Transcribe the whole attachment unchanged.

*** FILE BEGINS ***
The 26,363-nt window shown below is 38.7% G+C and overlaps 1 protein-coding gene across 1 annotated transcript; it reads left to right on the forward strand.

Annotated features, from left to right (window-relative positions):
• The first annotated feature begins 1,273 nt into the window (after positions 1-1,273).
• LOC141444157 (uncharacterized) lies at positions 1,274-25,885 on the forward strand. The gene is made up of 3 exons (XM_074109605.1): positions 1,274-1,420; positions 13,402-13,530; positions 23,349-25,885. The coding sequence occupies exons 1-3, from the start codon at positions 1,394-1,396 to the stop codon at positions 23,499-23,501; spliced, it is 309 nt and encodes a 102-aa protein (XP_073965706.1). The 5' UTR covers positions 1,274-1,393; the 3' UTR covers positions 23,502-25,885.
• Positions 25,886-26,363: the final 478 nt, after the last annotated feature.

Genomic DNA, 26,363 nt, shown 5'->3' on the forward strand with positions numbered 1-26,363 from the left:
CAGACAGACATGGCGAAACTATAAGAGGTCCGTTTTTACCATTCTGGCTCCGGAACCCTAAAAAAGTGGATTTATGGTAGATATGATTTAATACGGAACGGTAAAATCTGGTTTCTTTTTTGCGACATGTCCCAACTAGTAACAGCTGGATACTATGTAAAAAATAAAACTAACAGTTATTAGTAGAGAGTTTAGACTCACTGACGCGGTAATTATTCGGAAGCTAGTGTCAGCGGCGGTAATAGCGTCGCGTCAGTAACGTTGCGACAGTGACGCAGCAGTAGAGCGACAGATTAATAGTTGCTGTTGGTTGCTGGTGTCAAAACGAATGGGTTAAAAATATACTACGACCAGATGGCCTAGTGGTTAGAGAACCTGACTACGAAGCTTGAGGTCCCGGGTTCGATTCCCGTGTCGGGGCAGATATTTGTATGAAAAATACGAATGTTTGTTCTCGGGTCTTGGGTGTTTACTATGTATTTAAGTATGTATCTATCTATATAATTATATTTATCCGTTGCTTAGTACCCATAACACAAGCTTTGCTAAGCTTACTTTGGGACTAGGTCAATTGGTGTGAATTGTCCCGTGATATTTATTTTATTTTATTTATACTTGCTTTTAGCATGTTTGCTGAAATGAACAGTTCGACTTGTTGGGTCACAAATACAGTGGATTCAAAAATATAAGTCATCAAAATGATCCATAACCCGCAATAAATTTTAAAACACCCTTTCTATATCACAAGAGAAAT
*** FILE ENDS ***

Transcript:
The 26,363-nt window shown below is 38.7% G+C and overlaps 1 protein-coding gene across 1 annotated transcript; it reads left to right on the forward strand.

Annotated features, from left to right (window-relative positions):
• The first annotated feature begins 1,273 nt into the window (after positions 1-1,273).
• LOC141444157 (uncharacterized) lies at positions 1,274-25,885 on the forward strand. The gene is made up of 3 exons (XM_074109605.1): positions 1,274-1,420; positions 13,402-13,530; positions 23,349-25,885. The coding sequence occupies exons 1-3, from the start codon at positions 1,394-1,396 to the stop codon at positions 23,499-23,501; spliced, it is 309 nt and encodes a 102-aa protein (XP_073965706.1). The 5' UTR covers positions 1,274-1,393; the 3' UTR covers positions 23,502-25,885.
• Positions 25,886-26,363: the final 478 nt, after the last annotated feature.

Genomic DNA, 26,363 nt, shown 5'->3' on the forward strand with positions numbered 1-26,363 from the left:
CAGACAGACATGGCGAAACTATAAGAGGTCCGTTTTTACCATTCTGGCTCCGGAACCCTAAAAAAGTGGATTTATGGTAGATATGATTTAATACGGAACGGTAAAATCTGGTTTCTTTTTTGCGACATGTCCCAACTAGTAACAGCTGGATACTATGTAAAAAATAAAACTAACAGTTATTAGTAGAGAGTTTAGACTCACTGACGCGGTAATTATTCGGAAGCTAGTGTCAGCGGCGGTAATAGCGTCGCGTCAGTAACGTTGCGACAGTGACGCAGCAGTAGAGCGACAGATTAATAGTTGCTGTTGGTTGCTGGTGTCAAAACGAATGGGTTAAAAATATACTACGACCAGATGGCCTAGTGGTTAGAGAACCTGACTACGAAGCTTGAGGTCCCGGGTTCGATTCCCGTGTCGGGGCAGATATTTGTATGAAAAATACGAATGTTTGTTCTCGGGTCTTGGGTGTTTACTATGTATTTAAGTATGTATCTATCTATATAATTATATTTATCCGTTGCTTAGTACCCATAACACAAGCTTTGCTAAGCTTACTTTGGGACTAGGTCAATTGGTGTGAATTGTCCCGTGATATTTATTTTATTTTATTTATACTTGCTTTTAGCATGTTTGCTGAAATGAACAGTTCGACTTGTTGGGTCACAAATACAGTGGATTCAAAAATATAAGTCATCAAAATGATCCATAACCCGCAATAAATTTTAAAACACCCTTTCTATATCACAAGAGAAAT